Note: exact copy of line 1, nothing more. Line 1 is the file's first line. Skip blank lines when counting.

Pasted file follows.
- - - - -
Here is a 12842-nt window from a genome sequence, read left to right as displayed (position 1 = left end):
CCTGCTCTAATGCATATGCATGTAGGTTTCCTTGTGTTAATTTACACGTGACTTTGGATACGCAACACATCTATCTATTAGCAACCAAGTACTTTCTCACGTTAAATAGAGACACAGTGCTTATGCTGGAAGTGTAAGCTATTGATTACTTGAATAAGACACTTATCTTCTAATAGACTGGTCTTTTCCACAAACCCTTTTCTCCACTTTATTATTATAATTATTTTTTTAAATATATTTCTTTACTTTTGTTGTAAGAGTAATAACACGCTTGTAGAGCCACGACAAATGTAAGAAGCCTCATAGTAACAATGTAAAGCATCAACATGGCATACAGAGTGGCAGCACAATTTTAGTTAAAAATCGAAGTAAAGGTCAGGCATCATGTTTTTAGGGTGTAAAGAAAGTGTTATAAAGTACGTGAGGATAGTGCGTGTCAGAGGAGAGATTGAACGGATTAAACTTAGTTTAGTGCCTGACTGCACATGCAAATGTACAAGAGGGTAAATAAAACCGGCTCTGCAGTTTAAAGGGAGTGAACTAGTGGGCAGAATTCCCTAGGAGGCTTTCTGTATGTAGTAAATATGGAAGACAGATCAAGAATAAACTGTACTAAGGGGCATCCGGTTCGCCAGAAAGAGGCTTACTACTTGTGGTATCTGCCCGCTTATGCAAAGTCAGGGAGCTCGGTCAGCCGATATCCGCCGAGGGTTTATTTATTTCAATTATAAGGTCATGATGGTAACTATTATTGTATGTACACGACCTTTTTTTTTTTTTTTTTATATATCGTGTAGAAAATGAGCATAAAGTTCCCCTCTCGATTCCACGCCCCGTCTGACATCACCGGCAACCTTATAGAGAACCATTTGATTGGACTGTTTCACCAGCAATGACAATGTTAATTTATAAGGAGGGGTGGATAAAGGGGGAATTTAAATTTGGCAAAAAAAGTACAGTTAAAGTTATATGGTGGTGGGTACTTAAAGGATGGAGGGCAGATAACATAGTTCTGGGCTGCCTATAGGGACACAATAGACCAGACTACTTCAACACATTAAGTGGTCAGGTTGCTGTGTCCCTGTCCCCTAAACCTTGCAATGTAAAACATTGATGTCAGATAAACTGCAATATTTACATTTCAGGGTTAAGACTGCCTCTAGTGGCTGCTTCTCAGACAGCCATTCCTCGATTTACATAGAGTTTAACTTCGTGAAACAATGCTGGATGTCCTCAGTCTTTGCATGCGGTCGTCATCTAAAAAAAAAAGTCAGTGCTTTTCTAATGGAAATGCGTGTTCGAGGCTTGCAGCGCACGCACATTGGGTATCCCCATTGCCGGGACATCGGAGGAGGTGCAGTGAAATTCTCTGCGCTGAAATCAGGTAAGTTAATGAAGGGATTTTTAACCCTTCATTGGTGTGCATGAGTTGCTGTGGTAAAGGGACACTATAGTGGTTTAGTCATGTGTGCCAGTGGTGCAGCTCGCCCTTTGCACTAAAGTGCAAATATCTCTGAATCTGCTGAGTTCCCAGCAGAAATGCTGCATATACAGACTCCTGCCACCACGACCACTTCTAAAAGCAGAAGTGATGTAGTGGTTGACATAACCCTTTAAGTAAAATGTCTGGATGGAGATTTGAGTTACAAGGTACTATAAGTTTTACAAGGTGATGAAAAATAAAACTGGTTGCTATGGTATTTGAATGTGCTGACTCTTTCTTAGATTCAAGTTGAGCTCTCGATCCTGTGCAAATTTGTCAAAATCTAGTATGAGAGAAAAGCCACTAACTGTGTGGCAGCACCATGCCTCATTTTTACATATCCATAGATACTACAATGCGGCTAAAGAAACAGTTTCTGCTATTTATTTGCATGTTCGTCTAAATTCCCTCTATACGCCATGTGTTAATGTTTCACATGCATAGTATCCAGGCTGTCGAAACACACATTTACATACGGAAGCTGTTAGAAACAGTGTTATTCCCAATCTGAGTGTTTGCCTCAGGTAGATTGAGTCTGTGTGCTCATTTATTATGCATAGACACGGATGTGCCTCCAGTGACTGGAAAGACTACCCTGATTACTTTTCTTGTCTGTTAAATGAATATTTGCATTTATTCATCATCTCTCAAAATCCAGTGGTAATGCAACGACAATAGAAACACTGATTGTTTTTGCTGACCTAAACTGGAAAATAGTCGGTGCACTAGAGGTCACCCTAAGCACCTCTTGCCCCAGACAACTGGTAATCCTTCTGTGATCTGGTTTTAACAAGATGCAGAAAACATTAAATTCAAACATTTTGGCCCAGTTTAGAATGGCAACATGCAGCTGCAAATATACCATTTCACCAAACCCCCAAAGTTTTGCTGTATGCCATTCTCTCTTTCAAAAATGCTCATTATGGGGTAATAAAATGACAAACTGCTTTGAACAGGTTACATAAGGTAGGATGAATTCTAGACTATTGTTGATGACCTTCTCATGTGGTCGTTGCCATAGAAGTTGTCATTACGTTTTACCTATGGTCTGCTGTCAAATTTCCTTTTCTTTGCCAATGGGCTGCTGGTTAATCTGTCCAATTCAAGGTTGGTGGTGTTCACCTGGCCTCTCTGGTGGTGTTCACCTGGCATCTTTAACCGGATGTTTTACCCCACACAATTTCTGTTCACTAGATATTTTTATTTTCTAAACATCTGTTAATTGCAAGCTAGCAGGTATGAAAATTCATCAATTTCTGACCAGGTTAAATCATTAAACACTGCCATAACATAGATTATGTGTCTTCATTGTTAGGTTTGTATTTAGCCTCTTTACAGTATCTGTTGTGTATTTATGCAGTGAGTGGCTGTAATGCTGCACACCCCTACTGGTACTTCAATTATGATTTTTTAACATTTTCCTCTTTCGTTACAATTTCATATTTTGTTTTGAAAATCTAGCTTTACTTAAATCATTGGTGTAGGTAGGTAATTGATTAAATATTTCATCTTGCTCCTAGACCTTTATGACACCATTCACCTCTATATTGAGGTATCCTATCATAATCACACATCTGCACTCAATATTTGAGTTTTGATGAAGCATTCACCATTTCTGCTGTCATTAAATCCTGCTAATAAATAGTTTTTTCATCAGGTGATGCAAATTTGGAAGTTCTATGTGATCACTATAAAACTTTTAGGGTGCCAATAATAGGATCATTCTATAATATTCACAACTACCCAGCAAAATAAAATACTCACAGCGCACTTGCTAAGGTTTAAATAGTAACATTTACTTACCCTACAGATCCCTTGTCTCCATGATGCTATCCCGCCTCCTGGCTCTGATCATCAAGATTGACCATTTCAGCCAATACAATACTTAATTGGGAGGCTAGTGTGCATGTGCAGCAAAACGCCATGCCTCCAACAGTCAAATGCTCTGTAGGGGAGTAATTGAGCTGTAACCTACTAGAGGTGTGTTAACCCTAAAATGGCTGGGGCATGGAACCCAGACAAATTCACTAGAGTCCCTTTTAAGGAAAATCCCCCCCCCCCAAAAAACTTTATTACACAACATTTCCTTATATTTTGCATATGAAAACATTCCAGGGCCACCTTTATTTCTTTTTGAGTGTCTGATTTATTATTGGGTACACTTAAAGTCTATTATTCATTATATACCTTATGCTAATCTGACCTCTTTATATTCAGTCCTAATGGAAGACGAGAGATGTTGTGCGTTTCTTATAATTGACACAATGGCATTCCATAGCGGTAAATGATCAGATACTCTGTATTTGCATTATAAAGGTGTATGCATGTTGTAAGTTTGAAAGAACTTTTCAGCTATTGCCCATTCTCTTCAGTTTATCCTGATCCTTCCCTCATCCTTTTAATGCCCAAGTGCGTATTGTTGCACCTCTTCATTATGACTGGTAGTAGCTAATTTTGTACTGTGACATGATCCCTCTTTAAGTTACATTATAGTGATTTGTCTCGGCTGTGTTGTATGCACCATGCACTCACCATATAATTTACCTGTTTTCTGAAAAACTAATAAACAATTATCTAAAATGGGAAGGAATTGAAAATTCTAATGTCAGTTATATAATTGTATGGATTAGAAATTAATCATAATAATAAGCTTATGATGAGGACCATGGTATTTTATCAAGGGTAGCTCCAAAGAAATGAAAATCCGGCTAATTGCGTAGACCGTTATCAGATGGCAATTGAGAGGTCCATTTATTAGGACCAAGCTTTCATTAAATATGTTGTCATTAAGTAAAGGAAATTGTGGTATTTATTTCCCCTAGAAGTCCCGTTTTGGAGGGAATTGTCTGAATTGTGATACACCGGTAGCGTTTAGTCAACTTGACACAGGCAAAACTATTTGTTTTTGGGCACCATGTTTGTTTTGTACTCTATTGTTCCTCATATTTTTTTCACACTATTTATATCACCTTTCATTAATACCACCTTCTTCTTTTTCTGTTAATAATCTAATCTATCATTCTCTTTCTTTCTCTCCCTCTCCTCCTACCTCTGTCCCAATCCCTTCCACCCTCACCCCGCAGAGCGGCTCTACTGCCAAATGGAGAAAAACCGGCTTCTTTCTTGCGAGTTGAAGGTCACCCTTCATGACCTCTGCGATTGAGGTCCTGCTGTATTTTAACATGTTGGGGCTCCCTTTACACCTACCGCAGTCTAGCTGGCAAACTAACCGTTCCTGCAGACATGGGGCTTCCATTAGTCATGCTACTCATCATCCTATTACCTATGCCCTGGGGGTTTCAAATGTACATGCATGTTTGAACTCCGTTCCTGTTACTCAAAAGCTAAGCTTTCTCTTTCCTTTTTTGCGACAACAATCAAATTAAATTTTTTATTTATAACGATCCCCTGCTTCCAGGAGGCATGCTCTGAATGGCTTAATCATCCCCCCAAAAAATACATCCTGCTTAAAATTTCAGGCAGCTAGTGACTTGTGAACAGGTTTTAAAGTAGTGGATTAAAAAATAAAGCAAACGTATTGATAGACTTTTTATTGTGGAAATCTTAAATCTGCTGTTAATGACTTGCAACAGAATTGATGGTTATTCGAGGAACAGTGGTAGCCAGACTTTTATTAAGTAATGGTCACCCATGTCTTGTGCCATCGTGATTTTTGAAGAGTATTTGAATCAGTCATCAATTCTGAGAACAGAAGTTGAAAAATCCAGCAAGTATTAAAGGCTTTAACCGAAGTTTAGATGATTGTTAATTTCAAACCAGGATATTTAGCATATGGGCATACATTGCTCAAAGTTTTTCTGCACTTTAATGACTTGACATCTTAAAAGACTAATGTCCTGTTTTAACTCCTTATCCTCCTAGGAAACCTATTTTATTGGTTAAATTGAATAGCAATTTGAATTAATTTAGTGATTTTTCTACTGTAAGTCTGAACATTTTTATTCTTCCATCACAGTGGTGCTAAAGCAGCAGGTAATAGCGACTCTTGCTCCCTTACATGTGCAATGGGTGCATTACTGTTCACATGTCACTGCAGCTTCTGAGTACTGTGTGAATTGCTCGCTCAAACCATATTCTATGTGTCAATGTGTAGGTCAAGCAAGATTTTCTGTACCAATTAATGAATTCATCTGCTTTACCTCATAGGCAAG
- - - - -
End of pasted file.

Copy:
Here is a 12842-nt window from a genome sequence, read left to right as displayed (position 1 = left end):